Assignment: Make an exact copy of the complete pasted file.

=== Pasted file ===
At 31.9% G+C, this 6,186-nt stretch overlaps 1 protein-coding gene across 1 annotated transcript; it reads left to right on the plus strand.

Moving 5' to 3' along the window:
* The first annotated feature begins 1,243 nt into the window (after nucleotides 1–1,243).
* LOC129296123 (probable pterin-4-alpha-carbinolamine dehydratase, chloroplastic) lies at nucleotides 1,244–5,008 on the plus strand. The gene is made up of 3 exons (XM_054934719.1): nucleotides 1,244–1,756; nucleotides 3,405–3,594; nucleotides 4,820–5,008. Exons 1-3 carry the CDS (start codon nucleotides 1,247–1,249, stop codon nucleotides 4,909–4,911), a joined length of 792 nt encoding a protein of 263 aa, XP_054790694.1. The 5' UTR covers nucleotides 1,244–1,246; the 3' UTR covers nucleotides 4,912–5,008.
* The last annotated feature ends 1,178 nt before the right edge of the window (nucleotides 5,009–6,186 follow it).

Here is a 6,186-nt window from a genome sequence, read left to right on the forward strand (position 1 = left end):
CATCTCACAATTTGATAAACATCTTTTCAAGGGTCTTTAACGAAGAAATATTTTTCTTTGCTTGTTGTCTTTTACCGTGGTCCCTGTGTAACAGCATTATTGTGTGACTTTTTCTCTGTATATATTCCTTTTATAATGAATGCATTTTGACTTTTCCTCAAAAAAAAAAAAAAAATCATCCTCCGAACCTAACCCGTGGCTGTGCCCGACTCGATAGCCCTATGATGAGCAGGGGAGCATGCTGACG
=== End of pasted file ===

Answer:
At 31.9% G+C, this 6,186-nt stretch overlaps 1 protein-coding gene across 1 annotated transcript; it reads left to right on the plus strand.

Moving 5' to 3' along the window:
* The first annotated feature begins 1,243 nt into the window (after nucleotides 1–1,243).
* LOC129296123 (probable pterin-4-alpha-carbinolamine dehydratase, chloroplastic) lies at nucleotides 1,244–5,008 on the plus strand. The gene is made up of 3 exons (XM_054934719.1): nucleotides 1,244–1,756; nucleotides 3,405–3,594; nucleotides 4,820–5,008. Exons 1-3 carry the CDS (start codon nucleotides 1,247–1,249, stop codon nucleotides 4,909–4,911), a joined length of 792 nt encoding a protein of 263 aa, XP_054790694.1. The 5' UTR covers nucleotides 1,244–1,246; the 3' UTR covers nucleotides 4,912–5,008.
* The last annotated feature ends 1,178 nt before the right edge of the window (nucleotides 5,009–6,186 follow it).

Here is a 6,186-nt window from a genome sequence, read left to right on the forward strand (position 1 = left end):
CATCTCACAATTTGATAAACATCTTTTCAAGGGTCTTTAACGAAGAAATATTTTTCTTTGCTTGTTGTCTTTTACCGTGGTCCCTGTGTAACAGCATTATTGTGTGACTTTTTCTCTGTATATATTCCTTTTATAATGAATGCATTTTGACTTTTCCTCAAAAAAAAAAAAAAAATCATCCTCCGAACCTAACCCGTGGCTGTGCCCGACTCGATAGCCCTATGATGAGCAGGGGAGCATGCTGACG